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Watch out, Nokia: Global mobile phone sales slowing
Only the Asian market showing growth
It seems as though hardly a month goes by without the launch of some flashy new mobile phone. Yet according to new figures from Gartner, overall mobile sales are slowing throughout most of the world, which could mean trouble ahead for some vendors – particularly Nokia.
Total sales of all types of handsets were essentially flat for the first quarter of 2013, the report states, growing just 0.7 per cent over the same period in 2012.
Worse, even that meager increase was attributable to just one region, the Asia/Pacific, which grew sales by 6.4 per cent. Sales in all other regions were down, particularly in areas where the smartphone market is mature.
Mobile phone sales in the EMEA (Europe, Middle East, and Africa) region were down 3.6 per cent compared to the first quarter of 2012, Latin American sales were down 3.8 per cent, and sales in Japan decreased by 7.3 per cent. And in North America, which embraced smartphones in a big way early on, overall handset sales were down a troubling 9.5 per cent.
Even market leaders like Apple and Samsung are feeling the pinch, according to Gartner principal research analyst Anshul Gupta, who compiled the report.
"Apple is faced with the challenge of being increasingly dependent on the replacement market as its addressable market is capped," he said.
Put simply, that means it has to convince customers to buy new phones when they already have ones that work – something that's proving particularly difficult among customers who had previously bought low-end feature phones who see little reason to upgrade.
"Feature phones users across the world are either finding their existing phones good enough or are waiting for smartphones prices to drop further," Gupta said. "Either way the prospect of longer replacement cycles is certainly not a good news for both vendors and carriers looking to move users forward."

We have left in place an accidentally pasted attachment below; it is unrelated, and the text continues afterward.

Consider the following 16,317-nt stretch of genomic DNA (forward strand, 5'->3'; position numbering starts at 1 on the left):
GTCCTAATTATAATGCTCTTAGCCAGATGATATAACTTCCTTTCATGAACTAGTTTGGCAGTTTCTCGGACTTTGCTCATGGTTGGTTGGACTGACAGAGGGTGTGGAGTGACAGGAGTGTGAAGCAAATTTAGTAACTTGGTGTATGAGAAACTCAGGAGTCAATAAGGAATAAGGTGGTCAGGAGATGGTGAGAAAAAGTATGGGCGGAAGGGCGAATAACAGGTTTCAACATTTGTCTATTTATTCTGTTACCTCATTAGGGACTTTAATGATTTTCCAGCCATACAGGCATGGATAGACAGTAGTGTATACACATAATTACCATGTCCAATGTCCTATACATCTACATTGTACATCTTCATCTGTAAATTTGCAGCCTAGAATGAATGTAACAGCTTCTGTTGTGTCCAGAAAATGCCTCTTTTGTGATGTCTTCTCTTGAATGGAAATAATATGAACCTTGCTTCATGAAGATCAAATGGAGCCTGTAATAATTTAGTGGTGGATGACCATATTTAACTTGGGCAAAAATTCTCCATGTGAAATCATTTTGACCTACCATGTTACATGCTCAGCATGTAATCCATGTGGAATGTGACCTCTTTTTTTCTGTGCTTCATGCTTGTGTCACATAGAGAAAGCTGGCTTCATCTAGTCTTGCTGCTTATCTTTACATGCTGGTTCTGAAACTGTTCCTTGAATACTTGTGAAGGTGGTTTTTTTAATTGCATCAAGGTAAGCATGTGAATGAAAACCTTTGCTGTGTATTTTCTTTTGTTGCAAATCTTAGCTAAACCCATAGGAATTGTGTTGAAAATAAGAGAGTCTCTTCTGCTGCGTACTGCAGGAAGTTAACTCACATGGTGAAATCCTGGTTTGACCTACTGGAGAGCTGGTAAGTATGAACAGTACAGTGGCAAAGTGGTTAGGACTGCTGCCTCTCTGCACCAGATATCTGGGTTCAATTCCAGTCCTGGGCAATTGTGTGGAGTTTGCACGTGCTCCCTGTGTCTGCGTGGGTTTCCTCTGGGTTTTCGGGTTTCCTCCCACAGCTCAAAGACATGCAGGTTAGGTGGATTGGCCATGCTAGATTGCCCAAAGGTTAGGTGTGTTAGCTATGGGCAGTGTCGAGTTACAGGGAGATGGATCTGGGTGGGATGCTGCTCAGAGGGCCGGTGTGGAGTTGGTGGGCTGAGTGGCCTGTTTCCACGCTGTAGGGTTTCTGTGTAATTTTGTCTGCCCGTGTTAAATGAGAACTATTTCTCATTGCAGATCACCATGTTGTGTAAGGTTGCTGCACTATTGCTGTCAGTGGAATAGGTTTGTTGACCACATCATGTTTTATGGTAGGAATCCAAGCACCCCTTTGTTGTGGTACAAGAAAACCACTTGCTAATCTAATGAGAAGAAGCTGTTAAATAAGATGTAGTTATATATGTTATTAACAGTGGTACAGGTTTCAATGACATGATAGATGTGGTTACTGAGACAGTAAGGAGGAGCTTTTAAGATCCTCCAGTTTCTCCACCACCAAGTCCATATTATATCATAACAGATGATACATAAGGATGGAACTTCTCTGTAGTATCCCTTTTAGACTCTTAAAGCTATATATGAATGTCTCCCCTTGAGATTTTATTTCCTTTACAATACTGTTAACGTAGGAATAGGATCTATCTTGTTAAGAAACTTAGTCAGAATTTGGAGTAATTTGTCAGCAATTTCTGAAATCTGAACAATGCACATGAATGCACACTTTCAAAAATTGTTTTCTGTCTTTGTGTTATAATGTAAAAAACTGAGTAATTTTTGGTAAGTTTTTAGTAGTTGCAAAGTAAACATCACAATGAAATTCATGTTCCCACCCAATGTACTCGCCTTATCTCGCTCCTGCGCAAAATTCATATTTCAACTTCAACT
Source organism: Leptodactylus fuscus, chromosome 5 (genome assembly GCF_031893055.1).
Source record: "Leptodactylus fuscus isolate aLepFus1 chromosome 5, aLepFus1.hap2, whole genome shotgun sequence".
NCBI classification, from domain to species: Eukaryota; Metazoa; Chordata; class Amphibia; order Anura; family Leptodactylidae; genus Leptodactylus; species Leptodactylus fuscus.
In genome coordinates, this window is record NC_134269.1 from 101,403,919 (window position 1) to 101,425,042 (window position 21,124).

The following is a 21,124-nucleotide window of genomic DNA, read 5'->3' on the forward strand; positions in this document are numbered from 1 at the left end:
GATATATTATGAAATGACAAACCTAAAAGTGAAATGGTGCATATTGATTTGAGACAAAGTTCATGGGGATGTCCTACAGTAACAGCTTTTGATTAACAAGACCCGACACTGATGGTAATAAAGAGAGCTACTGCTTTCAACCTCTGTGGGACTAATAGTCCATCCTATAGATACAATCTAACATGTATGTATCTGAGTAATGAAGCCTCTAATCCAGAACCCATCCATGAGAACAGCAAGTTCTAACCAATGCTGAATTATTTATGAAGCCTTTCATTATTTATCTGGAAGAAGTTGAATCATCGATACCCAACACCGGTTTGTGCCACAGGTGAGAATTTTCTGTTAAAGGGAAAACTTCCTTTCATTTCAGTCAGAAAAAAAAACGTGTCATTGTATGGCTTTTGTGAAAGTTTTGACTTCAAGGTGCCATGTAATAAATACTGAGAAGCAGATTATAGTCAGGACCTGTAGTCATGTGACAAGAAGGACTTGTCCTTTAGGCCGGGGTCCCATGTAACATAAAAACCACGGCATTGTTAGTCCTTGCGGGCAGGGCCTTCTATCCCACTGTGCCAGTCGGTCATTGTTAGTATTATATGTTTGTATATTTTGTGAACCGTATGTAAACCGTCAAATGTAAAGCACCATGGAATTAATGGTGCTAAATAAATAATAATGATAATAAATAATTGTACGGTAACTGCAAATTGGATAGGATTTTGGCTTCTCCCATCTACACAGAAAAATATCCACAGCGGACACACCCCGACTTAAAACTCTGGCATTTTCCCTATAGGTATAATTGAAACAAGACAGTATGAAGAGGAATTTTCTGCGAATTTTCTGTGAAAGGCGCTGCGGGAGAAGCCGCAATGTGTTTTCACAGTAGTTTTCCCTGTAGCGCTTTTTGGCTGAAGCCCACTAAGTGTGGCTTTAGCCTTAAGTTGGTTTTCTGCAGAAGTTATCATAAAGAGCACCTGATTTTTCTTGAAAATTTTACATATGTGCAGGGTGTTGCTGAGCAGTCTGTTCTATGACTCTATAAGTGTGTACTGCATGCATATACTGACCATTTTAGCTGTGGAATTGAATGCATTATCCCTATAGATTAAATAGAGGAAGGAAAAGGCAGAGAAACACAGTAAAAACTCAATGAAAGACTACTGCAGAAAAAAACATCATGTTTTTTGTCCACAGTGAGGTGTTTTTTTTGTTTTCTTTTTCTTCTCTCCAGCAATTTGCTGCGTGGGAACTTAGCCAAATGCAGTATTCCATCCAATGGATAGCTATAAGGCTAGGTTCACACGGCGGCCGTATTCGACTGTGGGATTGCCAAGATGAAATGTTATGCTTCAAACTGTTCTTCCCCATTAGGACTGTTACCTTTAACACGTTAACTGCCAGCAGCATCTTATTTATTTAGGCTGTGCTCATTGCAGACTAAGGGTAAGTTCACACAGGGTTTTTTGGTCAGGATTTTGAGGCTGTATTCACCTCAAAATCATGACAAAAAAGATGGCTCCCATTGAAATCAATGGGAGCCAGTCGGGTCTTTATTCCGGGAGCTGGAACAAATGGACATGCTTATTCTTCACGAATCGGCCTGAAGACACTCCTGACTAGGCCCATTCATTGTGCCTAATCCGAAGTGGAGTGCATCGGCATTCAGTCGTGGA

Nokia probably has it worst of all. Unlike Apple and BlackBerry, for example, which are focusing exclusively on smartphones, feature phone shipments still make up a sizeable portion of Nokia's overall handset business. And yet Gartner's figures show that global feature phone sales shrunk a whopping 21.8 per cent, year-on-year, in the first quarter of 2013.
What's more, Nokia's smartphones running Windows Phone 8 have proven unpopular with consumers compared to Android handsets from the likes of HTC, LG, Samsung, and others – a fact that has the Finnish firm's shareholders, and its balance sheet, seeing red.
According to Gartner's figures, Nokia's global sales in the first quarter were down 24 per cent from the previous year's quarter, and its market share shrank from 19.7 per cent to 14.8 per cent. Meanwhile, Apple, Huawei, LG, Lenovo, Samsung, and Sony all saw their sales increase, if only modestly.
As operating systems go, Android devices commanded a 74.4 per cent share of the smartphone market during the first quarter, up from a 56.9 per cent share in the same quarter the previous year.
Apple's iOS came in second with an 18.2 per cent share, down from 22.5 per cent in Q1 of 2012, while all of the other smartphone platforms measured – including Bada, BlackBerry, Symbian, and Windows Phone – came in at single digits or less.
"There are two clear leaders in the OS market and Android's dominance in the OS market is unshakable," Gupta said.
Another thing that should worry Nokia, Samsung, Apple, and other top mobile makers is how rapidly local manufacturers are making inroads in regions where phone sales are still strong – most notably, in China.
Gartner estimates that 53.1 per cent of global mobile phones are now owned by customers in the Asia/Pacific region, and nearly half of those are in China. Furthermore, Chinese manufacturers held a 29 per cent share of global smartphone sales in the first quarter of 2013, up from 13.2 per cent in the year-ago quarter.
"The Chinese and local manufacturers have been exemplary at addressing the demands of buyers by offering affordable devices with optimum features such as 2.5G (EDGE) instead of 3G in a smartphone," Gupta explained.
But all wasn't doom and gloom for the leading global handset makers. Apple sold nearly 7 million iPhones in China in the first quarter, and the fact that Chinese manufacturers have been enjoying success in their home market proves, at least, that demand remains strong there.
The trick will be for Apple and others to tap into that nascent demand by releasing products that cater to the unique needs of customers in developing markets. Persistent rumor has it that Cupertino may soon be ready to do just that; but if Gartner's figures indicate trends, it had better hurry.
As for Nokia, however, the writing may already be on the wall, and the story it tells is a grim one. ®